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Found [197] Articles :: Page 8 of 14

Showing a Papillon

If you've decided to take a Papillon to dog shows, the most important advice you can receive would be to find clubs, fellow Papillon trainers and dog show veterans in the area to talk shop with. Ideally, there would be an experienced Papillon show dog owner in the area whom you can recruit as a mentor of sorts to show you the ropes and share their experience with you. Short of this, though, the following should at least give you a good idea of what judges are looking for in Papillons, so that you can formulate a plan with regards to what you need to learn in to train and groom a winning show dog. [...]

Papillon As A Sporting Dog

If you were to take just a glance at a dog of the Papillon persuasion, their delicate features, the large, butterfly shaped ears, the fluffy coat, and the large eyes, you might assume that the Papillon is something of a dainty breed of dog. While this is certainly understandable, nothing could be further from the truth. The appearance may suggest a dog afraid of getting their paws dirty or putting much effort into anything, but nothing could be further from the truth. As anyone might expect, the breed are amongst the most intelligent and agile, but some people might be surprised to find the Papillon to also be incredibly resilient, confident, relatively strong and, should the occasion call for such an attitude, willful and stubborn in dealing with larger dogs. [...]

Showing Your Old English Sheepdog

The Old English Sheepdog is one of the most regal presences at any conformation event; he is truly a dog that stands out. He is a strong dog with a compact, balanced body that is square in shape. Though he is quite muscular and thickset with a profuse coat, he is very agile. He must give the impression of being a capable shepherd or drover's dog and of even disposition. The typical bark of the Old English Sheepdog is loud and has a "pot-casse" (broken pot) ring to it. Typical males are at least 22 inches in height, while females are at least 21 inches in height. The height of the dog should be roughly the same as its length and the dog must have a good amount of bone and muscle. Judges will especially be looking for proportion and balance, rather than absolute dimensions. The dog must have an expression that is intelligent, with eyes that are blue or brown; dogs with one eye brown and one eye blue are also accepted. If the eyes are blue, judges prefer to see a "pearl" or "china" color, while if they are brown, they should be a very dark brown. Yellow eyes are also seen in the dog, though these are not preferred and could be faulted. [...]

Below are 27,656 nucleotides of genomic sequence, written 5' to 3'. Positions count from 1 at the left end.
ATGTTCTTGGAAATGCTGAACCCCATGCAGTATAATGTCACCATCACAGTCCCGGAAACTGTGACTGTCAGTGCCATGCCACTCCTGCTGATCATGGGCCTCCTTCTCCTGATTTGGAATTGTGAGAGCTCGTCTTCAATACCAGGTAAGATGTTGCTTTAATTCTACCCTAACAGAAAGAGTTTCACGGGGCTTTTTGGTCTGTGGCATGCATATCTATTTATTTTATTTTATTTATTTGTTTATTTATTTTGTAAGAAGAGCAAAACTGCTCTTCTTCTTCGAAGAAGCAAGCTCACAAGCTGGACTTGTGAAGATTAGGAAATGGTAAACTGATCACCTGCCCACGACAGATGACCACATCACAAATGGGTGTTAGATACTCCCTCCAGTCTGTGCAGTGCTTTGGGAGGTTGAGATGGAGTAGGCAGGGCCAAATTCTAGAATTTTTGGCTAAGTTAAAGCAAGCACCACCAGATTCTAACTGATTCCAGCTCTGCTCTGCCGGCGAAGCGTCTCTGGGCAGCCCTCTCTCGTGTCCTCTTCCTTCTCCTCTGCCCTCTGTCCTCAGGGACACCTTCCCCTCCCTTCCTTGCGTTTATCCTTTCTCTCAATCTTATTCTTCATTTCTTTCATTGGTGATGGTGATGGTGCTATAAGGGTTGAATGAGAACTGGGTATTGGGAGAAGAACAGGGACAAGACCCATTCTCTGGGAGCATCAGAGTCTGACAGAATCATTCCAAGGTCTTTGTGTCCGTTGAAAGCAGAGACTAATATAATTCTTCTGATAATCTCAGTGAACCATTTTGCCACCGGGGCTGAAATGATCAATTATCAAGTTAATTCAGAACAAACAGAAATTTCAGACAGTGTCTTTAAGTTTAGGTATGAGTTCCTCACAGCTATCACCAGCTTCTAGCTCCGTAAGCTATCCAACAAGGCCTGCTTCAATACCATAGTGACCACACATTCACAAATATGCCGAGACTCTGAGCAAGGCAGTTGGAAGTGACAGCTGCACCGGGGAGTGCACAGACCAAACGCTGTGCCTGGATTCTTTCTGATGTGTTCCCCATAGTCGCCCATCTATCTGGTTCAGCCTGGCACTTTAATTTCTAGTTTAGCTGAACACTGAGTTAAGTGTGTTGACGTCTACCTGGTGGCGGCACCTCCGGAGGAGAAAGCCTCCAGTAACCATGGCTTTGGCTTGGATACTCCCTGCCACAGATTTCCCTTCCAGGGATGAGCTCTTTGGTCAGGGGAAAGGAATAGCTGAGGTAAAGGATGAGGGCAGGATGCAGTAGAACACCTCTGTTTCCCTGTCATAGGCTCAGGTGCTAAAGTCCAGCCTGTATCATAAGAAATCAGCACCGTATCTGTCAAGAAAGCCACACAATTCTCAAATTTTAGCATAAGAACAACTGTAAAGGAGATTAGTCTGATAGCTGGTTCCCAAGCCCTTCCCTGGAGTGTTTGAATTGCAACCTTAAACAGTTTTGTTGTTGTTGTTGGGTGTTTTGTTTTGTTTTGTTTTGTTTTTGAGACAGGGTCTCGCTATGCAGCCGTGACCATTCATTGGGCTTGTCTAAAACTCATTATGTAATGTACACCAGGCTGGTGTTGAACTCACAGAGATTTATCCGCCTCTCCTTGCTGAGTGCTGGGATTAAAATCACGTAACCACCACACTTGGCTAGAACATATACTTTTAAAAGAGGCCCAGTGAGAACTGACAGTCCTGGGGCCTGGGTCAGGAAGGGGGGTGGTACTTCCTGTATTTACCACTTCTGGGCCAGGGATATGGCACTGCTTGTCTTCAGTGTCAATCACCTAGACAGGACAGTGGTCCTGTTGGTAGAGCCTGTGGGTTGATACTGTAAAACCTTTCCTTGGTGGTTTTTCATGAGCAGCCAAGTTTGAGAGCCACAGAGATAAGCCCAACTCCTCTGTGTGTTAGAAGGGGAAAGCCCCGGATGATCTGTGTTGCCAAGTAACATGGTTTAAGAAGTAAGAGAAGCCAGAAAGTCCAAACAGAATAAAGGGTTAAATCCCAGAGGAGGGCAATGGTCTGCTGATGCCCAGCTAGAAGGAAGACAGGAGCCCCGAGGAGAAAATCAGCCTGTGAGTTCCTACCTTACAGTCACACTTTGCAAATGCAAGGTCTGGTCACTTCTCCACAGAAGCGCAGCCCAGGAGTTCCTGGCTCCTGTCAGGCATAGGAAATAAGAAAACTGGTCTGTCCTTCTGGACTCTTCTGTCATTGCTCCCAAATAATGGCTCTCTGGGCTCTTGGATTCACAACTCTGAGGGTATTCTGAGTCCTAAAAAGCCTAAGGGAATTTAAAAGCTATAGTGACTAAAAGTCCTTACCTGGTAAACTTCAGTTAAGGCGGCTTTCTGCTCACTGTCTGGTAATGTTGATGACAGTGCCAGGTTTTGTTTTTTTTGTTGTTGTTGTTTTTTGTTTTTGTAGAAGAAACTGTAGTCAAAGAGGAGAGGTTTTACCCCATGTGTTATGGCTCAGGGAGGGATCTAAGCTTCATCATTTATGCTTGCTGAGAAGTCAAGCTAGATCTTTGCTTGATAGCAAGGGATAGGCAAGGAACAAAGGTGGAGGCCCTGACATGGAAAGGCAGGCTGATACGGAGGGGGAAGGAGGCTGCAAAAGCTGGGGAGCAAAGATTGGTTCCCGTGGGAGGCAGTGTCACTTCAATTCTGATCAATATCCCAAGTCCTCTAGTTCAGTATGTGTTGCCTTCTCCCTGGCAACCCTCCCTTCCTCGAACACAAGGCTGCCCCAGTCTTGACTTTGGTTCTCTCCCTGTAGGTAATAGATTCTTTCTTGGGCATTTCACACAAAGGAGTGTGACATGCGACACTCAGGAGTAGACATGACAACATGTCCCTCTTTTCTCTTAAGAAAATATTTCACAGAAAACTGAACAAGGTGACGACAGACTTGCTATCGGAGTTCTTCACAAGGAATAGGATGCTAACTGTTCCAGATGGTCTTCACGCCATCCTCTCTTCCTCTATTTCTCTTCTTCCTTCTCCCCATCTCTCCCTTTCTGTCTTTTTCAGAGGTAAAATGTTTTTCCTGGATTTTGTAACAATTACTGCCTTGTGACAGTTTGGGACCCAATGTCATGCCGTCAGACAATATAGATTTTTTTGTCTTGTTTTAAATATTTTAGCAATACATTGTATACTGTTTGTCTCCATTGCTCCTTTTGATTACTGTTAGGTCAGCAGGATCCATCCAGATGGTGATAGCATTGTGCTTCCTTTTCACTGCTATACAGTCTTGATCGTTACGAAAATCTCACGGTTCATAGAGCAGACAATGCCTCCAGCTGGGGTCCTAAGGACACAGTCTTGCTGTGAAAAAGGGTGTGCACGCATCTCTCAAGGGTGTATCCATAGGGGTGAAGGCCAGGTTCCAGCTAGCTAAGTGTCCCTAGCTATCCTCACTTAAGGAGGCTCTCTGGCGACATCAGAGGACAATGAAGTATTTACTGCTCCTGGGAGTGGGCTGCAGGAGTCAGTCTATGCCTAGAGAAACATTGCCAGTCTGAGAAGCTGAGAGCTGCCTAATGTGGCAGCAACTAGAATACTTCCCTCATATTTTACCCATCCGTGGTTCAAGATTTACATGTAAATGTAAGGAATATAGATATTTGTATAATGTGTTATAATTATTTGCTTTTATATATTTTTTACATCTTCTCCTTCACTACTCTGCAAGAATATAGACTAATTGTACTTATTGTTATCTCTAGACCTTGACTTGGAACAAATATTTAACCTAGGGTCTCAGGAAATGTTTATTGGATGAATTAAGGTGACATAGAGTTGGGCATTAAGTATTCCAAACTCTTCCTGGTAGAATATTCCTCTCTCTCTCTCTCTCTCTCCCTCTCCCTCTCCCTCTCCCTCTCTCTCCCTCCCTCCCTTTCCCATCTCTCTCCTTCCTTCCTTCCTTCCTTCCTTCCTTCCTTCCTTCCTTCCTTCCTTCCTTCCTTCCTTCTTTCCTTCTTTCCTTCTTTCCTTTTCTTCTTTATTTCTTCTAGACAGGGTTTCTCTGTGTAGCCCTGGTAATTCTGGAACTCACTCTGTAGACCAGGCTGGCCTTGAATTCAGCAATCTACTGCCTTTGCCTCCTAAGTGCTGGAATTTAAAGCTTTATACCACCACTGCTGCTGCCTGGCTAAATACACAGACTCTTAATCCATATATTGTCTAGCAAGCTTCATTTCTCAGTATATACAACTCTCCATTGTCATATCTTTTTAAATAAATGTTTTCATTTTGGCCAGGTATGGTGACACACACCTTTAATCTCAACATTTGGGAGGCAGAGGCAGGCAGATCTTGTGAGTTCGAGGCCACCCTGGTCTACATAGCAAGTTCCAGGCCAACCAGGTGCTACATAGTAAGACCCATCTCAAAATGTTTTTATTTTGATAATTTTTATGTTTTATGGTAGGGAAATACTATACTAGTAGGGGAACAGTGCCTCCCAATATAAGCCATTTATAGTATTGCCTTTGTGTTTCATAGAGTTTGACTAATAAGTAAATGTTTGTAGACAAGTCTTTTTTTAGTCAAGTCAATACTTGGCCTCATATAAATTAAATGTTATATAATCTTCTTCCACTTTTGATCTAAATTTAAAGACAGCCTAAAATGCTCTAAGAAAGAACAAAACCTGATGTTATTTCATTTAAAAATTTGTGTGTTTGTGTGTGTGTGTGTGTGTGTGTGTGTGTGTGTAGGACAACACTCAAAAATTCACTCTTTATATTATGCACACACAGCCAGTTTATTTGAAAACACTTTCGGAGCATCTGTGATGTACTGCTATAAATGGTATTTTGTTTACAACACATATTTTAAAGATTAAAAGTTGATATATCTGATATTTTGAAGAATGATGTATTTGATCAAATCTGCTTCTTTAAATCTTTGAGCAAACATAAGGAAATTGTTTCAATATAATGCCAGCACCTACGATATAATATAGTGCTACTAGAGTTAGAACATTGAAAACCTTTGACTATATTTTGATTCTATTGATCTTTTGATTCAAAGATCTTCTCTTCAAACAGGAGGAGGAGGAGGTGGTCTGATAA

Showing Your German Shorthaired Pointer

In a conformation event, the German Shorthaired Pointer must give the appearance of being an all-purpose gun dog, balancing aristocracy with power and agility, along with endurance and intelligence. It is a medium sized, medium boned dog that exhibits a great deal of symmetry both in its structure and in its movements. Poorly muscled dogs are unacceptable, while lean, hard dogs in field condition are not to be penalized. The GSP must demonstrate the ability to perform in the field, while maintaining an air of nobility. [...]

Showing Your Havanese

Many people are won over by the charm of this little aristocratic breed. They are becoming extremely popular dogs and are showing up more and more at conformation events. In general, a show Havanese must be somewhat shorter than he is long, with a rectangular outline, and must be covered in a long, wavy coat that has a silk-like texture; the coat should not be trimmed. These dogs should demonstrate a playful character and should never be elaborately groomed so as to give a diva-esque air. Though today they are excellent companion dogs, in the past they have been used as playmates for children, watchdogs and poultry herders; their character, build and expression should reflect their down-to-earth, working nature. [...]

Showing Your Irish Terrier

Irish terriers often excel in the show ring. They are intelligent and possess a demeanor and personality that makes them immediately loved by judges. If you'd like to show your Irish terrier, you're quite likely to be successful, but your dog will require some training to get him ready for the show ring. [...]

The Kerry Blue Terrier as a Show Dog

Many times when people think about getting a dog, they only think about them as being a show dog. In fact, many people only get dogs for show. Many times people think that training a Kerry blue terrier is hard; however, a lot depends on how you are with the dog. In fact, many people have their own methods of training their own dog. Many times the difficult problem is getting the dog to actually listen, as they can be very stubborn. Luckily for many people, the Kerry blue terrier is a very clean and easy to house train which is great for being a show dog. In fact, many people think that the blue terrier is a beautiful dog with wavy non shedding hair. However, many people tend to confuse it with a poodle. If your dog is a show dog, then you will want to air dry the hair, and nothing else. Then, you will want to brush or comb as well as cut the hair right away. In fact, many owners will use electric clippers. [...]

The Italian Greyhound as a Show Dog